The other day I mentioned Rebecca Solnit in a post about finding the motivation to take action when it may not seem to make a difference. My mention of her was somewhat peripheral (preliminary?) to the point of the post, so I had a good laugh at myself yesterday when this happened: I was listening to an old interview with her from On Being and was reminded that I’d been very moved and affected the first time I heard her talk about the thing that was the point of the post – the slippery business of what does and doesn’t make an impact. It’s very likely that it was her work that gave me the idea to write about the topic in the way I did; I just didn’t remember that it had. Which further proves the point itself, leaving me with the feeling (which I have no doubt passed on to you reading this paragraph) of going ’round in circles, which again proves the point. (Assuming that at least one of the circles moves something forward, as opposed to keeping us in place.)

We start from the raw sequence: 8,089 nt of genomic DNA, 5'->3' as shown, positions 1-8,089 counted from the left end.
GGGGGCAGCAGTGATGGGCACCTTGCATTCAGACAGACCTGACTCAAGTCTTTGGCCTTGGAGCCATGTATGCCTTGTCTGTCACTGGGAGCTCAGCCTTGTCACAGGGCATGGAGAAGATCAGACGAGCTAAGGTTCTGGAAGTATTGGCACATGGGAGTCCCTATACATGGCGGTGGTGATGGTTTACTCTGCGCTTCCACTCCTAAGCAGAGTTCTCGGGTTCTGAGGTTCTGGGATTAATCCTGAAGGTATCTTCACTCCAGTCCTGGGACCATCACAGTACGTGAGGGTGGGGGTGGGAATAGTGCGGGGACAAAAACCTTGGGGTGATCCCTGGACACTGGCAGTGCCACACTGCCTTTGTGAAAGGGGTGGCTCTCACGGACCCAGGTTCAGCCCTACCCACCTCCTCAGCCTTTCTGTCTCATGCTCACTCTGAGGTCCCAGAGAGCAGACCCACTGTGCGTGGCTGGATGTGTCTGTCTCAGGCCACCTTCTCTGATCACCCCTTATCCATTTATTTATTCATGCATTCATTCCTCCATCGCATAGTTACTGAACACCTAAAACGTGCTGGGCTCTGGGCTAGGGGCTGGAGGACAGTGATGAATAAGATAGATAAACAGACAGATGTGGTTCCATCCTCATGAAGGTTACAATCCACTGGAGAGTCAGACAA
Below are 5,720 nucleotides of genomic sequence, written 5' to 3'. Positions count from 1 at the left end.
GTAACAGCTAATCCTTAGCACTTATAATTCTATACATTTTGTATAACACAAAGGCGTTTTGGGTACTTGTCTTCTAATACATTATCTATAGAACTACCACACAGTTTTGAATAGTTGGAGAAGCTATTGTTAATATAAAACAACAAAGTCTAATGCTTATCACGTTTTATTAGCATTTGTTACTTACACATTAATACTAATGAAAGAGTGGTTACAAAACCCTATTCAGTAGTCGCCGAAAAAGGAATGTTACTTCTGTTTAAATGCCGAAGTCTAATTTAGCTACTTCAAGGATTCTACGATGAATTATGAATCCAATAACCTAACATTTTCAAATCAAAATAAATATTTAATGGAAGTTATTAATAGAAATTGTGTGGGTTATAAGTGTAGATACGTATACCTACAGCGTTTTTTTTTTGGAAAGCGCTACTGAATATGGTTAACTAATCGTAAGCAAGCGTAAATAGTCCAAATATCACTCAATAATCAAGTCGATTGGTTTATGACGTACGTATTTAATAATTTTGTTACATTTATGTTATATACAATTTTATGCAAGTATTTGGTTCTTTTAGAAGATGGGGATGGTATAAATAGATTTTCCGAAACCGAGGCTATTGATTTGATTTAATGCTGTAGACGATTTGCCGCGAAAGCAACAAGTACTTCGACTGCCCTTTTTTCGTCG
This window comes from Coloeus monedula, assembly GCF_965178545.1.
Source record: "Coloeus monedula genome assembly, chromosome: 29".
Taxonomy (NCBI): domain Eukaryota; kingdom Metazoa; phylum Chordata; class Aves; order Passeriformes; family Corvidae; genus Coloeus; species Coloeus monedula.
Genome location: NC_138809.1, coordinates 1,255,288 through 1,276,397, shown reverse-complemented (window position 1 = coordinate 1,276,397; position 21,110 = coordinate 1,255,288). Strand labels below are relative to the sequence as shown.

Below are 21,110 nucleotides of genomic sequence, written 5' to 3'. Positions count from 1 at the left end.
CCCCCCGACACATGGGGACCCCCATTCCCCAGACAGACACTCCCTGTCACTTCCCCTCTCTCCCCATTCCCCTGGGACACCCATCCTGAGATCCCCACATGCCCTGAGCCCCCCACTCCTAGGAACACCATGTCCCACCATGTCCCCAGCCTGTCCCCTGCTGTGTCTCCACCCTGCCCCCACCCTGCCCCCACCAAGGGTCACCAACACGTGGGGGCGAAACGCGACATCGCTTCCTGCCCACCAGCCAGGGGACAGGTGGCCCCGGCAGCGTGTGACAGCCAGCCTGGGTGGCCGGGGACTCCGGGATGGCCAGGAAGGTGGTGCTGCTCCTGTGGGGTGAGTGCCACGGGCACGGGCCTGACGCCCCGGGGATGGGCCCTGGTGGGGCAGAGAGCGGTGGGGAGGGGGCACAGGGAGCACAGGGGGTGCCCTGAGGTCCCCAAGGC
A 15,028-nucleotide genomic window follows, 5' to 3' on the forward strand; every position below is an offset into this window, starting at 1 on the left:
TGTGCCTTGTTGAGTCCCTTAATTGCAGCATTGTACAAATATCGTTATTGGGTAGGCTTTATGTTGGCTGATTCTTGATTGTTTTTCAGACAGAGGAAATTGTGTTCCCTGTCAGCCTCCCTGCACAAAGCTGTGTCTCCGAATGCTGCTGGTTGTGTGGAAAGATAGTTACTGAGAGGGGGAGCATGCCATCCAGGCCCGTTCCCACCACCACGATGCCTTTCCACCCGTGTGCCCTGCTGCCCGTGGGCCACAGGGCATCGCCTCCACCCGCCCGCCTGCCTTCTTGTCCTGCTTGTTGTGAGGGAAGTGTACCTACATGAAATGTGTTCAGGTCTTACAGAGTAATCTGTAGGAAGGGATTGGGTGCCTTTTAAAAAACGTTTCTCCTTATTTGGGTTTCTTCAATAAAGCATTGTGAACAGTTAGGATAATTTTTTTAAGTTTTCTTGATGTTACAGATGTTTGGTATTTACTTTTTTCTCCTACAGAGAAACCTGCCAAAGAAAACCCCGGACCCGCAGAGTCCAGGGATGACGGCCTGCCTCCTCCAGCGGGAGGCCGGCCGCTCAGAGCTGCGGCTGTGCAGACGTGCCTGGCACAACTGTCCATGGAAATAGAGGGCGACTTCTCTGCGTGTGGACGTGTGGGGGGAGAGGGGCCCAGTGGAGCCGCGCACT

As it turns out, none of this business of difference-making and idea-forming is linear or traceable.

So, now, back to the more lucid words of Rebecca Solnit herself. From a piece she wrote in December of 2013, The Arc of Justice and the Long Run: “Sometimes cause and effect are centuries apart; sometimes Martin Luther King’s arc of the moral universe that bends toward justice is so long few see its curve…”

In other words (I trust she would not mind my saying), we should keep at it.